In addition to AIR, the worldwide satellite digital radio system, "WorldSpace", and the FM radio network of the Indira Gandhi National Open University, "Gyan Vani", are being utilised to popularise S&T. Three programmes were produced to be broadcast on WorldSpace on an experimental basis. The inaugural broadcast took place in May 2002 in five schools in Delhi. In January 2003, similar demonstrations were organised in schools in Bangalore and Chennai. Vigyan Prasar plans to extend such demonstrations to schools across seven metropolitan cities. A variety of software that would be of interest to students, teachers and the general public is being produced with the cooperation of schools, scientific organisations and departments concerned. The main objective is to introduce teachers and students to the power of digital satellite transmission. Vigyan Prasar broadcasted the 110-episode serial `Manav Ka Vikas' (Human Evolution) on WorldSpace channel from February 28, 2003, both in Hindi and English. It continues to broadcast S&T programmes on Equalaccess, the WorldSpace channel, for one hour every day.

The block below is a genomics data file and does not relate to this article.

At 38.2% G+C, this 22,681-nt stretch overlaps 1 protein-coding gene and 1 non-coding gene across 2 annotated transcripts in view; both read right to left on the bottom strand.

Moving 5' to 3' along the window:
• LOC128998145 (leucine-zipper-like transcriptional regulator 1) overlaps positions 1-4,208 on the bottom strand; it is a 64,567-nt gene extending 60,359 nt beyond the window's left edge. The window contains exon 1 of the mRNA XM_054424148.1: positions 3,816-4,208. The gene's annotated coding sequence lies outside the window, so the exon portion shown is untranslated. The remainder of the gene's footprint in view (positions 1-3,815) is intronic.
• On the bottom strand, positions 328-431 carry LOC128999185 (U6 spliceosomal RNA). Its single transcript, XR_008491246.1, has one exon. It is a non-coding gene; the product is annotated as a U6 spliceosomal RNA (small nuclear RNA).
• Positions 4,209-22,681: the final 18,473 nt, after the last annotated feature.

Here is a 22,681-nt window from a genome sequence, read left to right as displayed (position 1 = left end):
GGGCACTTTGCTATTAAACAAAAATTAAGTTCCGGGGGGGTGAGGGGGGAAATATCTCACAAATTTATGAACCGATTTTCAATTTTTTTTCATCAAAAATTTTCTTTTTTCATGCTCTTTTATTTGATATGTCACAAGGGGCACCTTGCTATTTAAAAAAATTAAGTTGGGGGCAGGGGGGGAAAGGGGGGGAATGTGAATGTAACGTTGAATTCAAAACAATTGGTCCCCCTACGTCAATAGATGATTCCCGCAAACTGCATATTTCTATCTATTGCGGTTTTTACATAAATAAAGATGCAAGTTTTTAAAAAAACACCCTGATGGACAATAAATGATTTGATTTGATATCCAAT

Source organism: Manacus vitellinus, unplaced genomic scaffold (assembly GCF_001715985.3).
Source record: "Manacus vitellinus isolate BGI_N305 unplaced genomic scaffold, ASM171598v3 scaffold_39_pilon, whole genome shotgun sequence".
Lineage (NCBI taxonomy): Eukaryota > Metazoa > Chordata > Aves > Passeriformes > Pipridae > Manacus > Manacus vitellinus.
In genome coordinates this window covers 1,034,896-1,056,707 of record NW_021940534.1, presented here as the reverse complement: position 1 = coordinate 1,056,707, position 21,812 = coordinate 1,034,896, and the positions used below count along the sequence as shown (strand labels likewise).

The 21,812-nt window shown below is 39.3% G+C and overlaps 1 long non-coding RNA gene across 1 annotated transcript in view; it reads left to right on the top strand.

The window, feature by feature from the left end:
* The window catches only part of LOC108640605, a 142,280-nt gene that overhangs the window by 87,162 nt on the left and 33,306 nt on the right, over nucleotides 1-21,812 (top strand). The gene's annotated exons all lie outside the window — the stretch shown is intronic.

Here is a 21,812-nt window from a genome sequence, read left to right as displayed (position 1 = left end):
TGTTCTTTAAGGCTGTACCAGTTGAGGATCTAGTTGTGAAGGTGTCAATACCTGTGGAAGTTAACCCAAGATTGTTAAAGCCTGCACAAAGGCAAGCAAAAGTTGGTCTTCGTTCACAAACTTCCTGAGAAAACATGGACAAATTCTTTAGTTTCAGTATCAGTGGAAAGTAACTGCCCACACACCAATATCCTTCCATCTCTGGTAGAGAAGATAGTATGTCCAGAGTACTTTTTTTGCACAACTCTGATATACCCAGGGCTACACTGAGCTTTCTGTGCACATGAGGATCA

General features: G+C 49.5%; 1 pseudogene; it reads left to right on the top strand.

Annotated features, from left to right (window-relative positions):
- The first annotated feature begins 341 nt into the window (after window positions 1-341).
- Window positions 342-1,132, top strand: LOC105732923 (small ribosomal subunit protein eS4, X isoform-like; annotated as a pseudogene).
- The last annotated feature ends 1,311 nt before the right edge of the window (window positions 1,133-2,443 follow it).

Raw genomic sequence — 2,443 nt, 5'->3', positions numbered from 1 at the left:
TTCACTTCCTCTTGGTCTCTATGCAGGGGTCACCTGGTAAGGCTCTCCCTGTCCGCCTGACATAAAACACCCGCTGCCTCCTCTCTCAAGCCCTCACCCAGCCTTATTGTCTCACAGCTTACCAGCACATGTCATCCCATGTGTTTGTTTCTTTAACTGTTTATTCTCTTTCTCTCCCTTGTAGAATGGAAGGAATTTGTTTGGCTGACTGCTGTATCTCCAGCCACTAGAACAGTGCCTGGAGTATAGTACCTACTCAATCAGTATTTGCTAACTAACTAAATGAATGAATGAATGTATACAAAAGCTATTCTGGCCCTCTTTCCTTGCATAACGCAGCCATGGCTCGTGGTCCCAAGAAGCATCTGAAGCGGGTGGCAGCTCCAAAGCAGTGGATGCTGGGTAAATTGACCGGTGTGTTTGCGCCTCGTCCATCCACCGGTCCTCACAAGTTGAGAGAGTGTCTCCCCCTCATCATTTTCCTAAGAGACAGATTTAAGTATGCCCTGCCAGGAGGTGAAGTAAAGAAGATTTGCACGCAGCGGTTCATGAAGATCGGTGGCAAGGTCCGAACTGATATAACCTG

Ham radio is another important tool that Vigyan Prasar is using to popularise science. Awareness programmes are organised on ham radio for the benefit of schoolchildren and the general public. It maintains a Ham Radio Club station at Technology Bhawan in New Delhi and a VHF Ham Repeater Station, which is widely used by radio amateurs in Delhi and its neighbourhood. It is trying to develop indigenous and inexpensive ham radio transceiver sets. In the wake of the devastating earthquake in Gujarat in January 2001, Vigyan Prasar established contact with other ham radio stations set up in the quake-affected areas in order to pass on messages relating to relief measures. Realising the important role of ham radio as a medium of communication, Vigyan Prasar has been organising workshops and other programmes for those interested in radio.